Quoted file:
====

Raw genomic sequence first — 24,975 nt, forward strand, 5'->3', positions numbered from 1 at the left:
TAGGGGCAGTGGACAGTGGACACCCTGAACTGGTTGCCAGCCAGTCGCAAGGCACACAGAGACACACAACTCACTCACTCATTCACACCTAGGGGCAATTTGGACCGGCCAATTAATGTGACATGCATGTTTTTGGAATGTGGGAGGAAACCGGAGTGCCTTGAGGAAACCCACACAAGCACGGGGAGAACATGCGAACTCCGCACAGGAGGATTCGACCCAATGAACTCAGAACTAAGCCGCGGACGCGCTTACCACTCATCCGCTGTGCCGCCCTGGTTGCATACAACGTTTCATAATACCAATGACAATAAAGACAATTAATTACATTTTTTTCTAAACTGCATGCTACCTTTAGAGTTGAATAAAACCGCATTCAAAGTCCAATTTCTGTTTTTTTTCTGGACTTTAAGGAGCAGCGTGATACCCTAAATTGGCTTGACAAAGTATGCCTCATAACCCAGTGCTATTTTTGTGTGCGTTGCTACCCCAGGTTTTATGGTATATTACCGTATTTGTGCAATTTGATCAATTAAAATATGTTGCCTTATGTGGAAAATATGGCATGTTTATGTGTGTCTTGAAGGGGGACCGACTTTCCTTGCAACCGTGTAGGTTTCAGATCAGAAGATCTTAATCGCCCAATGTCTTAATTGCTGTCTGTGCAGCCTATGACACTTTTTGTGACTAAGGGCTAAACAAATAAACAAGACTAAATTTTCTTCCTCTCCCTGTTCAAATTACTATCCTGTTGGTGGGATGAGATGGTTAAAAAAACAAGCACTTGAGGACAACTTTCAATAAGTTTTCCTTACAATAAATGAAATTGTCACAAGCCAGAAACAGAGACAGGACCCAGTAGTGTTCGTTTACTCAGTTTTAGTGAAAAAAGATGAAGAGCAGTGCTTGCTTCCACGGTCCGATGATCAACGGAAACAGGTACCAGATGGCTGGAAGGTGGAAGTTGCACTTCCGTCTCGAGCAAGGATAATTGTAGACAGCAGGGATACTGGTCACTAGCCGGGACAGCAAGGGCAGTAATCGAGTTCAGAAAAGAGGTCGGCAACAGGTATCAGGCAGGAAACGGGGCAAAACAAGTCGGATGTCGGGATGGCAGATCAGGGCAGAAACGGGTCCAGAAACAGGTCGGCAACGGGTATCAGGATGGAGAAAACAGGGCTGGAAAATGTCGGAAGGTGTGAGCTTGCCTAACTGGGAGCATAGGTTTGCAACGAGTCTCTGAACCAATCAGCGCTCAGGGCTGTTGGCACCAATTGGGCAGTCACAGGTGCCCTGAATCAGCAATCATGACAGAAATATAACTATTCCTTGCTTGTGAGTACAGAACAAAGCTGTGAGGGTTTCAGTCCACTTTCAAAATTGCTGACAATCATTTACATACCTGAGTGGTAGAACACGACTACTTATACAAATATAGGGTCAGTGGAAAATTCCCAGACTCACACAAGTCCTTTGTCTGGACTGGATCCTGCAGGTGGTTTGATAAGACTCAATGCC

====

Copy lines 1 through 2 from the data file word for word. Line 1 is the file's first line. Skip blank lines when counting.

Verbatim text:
Raw genomic sequence first — 24,975 nt, forward strand, 5'->3', positions numbered from 1 at the left:
TAGGGGCAGTGGACAGTGGACACCCTGAACTGGTTGCCAGCCAGTCGCAAGGCACACAGAGACACACAACTCACTCACTCATTCACACCTAGGGGCAATTTGGACCGGCCAATTAATGTGACATGCATGTTTTTGGAATGTGGGAGGAAACCGGAGTGCCTTGAGGAAACCCACACAAGCACGGGGAGAACATGCGAACTCCGCACAGGAGGATTCGACCCAATGAACTCAGAACTAAGCCGCGGACGCGCTTACCACTCATCCGCTGTGCCGCCCTGGTTGCATACAACGTTTCATAATACCAATGACAATAAAGACAATTAATTACATTTTTTTCTAAACTGCATGCTACCTTTAGAGTTGAATAAAACCGCATTCAAAGTCCAATTTCTGTTTTTTTTCTGGACTTTAAGGAGCAGCGTGATACCCTAAATTGGCTTGACAAAGTATGCCTCATAACCCAGTGCTATTTTTGTGTGCGTTGCTACCCCAGGTTTTATGGTATATTACCGTATTTGTGCAATTTGATCAATTAAAATATGTTGCCTTATGTGGAAAATATGGCATGTTTATGTGTGTCTTGAAGGGGGACCGACTTTCCTTGCAACCGTGTAGGTTTCAGATCAGAAGATCTTAATCGCCCAATGTCTTAATTGCTGTCTGTGCAGCCTATGACACTTTTTGTGACTAAGGGCTAAACAAATAAACAAGACTAAATTTTCTTCCTCTCCCTGTTCAAATTACTATCCTGTTGGTGGGATGAGATGGTTAAAAAAACAAGCACTTGAGGACAACTTTCAATAAGTTTTCCTTACAATAAATGAAATTGTCACAAGCCAGAAACAGAGACAGGACCCAGTAGTGTTCGTTTACTCAGTTTTAGTGAAAAAAGATGAAGAGCAGTGCTTGCTTCCACGGTCCGATGATCAACGGAAACAGGTACCAGATGGCTGGAAGGTGGAAGTTGCACTTCCGTCTCGAGCAAGGATAATTGTAGACAGCAGGGATACTGGTCACTAGCCGGGACAGCAAGGGCAGTAATCGAGTTCAGAAAAGAGGTCGGCAACAGGTATCAGGCAGGAAACGGGGCAAAACAAGTCGGATGTCGGGATGGCAGATCAGGGCAGAAACGGGTCCAGAAACAGGTCGGCAACGGGTATCAGGATGGAGAAAACAGGGCTGGAAAATGTCGGAAGGTGTGAGCTTGCCTAACTGGGAGCATAGGTTTGCAACGAGTCTCTGAACCAATCAGCGCTCAGGGCTGTTGGCACCAATTGGGCAGTCACAGGTGCCCTGAATCAGCAATCATGACAGAAATATAACTATTCCTTGCTTGTGAGTACAGAACAAAGCTGTGAGGGTTTCAGTCCACTTTCAAAATTGCTGACAATCATTTACATACCTGAGTGGTAGAACACGACTACTTATACAAATATAGGGTCAGTGGAAAATTCCCAGACTCACACAAGTCCTTTGTCTGGACTGGATCCTGCAGGTGGTTTGATAAGACTCAATGCC